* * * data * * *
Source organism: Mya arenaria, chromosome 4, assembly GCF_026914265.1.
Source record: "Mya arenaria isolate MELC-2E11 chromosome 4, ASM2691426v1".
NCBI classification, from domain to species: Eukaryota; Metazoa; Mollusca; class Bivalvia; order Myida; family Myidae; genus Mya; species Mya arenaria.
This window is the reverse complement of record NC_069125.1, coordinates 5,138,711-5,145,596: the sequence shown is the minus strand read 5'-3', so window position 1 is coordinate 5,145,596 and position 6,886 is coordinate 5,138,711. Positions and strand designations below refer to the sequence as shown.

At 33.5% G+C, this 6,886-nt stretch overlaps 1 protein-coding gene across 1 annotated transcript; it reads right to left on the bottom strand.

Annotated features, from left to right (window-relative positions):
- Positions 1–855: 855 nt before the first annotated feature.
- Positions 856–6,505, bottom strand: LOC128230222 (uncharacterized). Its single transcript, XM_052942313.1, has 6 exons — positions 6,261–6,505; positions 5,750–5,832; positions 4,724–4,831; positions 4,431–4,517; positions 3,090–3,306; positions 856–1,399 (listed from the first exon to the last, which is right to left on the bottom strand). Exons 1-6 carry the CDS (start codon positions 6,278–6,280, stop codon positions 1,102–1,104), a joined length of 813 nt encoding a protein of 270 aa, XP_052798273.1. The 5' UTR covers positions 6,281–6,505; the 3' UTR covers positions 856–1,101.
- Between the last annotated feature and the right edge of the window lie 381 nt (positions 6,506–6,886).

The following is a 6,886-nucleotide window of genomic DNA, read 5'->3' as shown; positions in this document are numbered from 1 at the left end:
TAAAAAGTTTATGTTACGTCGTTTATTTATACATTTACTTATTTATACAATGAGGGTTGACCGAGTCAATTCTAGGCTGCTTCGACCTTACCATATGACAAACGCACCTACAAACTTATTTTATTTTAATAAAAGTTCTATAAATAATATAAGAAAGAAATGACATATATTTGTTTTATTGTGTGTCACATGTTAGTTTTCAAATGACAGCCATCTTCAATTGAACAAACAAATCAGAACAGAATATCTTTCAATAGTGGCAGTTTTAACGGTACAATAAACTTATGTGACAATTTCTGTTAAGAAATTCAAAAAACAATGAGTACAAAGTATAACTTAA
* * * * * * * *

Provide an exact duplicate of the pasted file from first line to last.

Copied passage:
Source organism: Mya arenaria, chromosome 4, assembly GCF_026914265.1.
Source record: "Mya arenaria isolate MELC-2E11 chromosome 4, ASM2691426v1".
NCBI classification, from domain to species: Eukaryota; Metazoa; Mollusca; class Bivalvia; order Myida; family Myidae; genus Mya; species Mya arenaria.
This window is the reverse complement of record NC_069125.1, coordinates 5,138,711-5,145,596: the sequence shown is the minus strand read 5'-3', so window position 1 is coordinate 5,145,596 and position 6,886 is coordinate 5,138,711. Positions and strand designations below refer to the sequence as shown.

At 33.5% G+C, this 6,886-nt stretch overlaps 1 protein-coding gene across 1 annotated transcript; it reads right to left on the bottom strand.

Annotated features, from left to right (window-relative positions):
- Positions 1–855: 855 nt before the first annotated feature.
- Positions 856–6,505, bottom strand: LOC128230222 (uncharacterized). Its single transcript, XM_052942313.1, has 6 exons — positions 6,261–6,505; positions 5,750–5,832; positions 4,724–4,831; positions 4,431–4,517; positions 3,090–3,306; positions 856–1,399 (listed from the first exon to the last, which is right to left on the bottom strand). Exons 1-6 carry the CDS (start codon positions 6,278–6,280, stop codon positions 1,102–1,104), a joined length of 813 nt encoding a protein of 270 aa, XP_052798273.1. The 5' UTR covers positions 6,281–6,505; the 3' UTR covers positions 856–1,101.
- Between the last annotated feature and the right edge of the window lie 381 nt (positions 6,506–6,886).

The following is a 6,886-nucleotide window of genomic DNA, read 5'->3' as shown; positions in this document are numbered from 1 at the left end:
TAAAAAGTTTATGTTACGTCGTTTATTTATACATTTACTTATTTATACAATGAGGGTTGACCGAGTCAATTCTAGGCTGCTTCGACCTTACCATATGACAAACGCACCTACAAACTTATTTTATTTTAATAAAAGTTCTATAAATAATATAAGAAAGAAATGACATATATTTGTTTTATTGTGTGTCACATGTTAGTTTTCAAATGACAGCCATCTTCAATTGAACAAACAAATCAGAACAGAATATCTTTCAATAGTGGCAGTTTTAACGGTACAATAAACTTATGTGACAATTTCTGTTAAGAAATTCAAAAAACAATGAGTACAAAGTATAACTTAA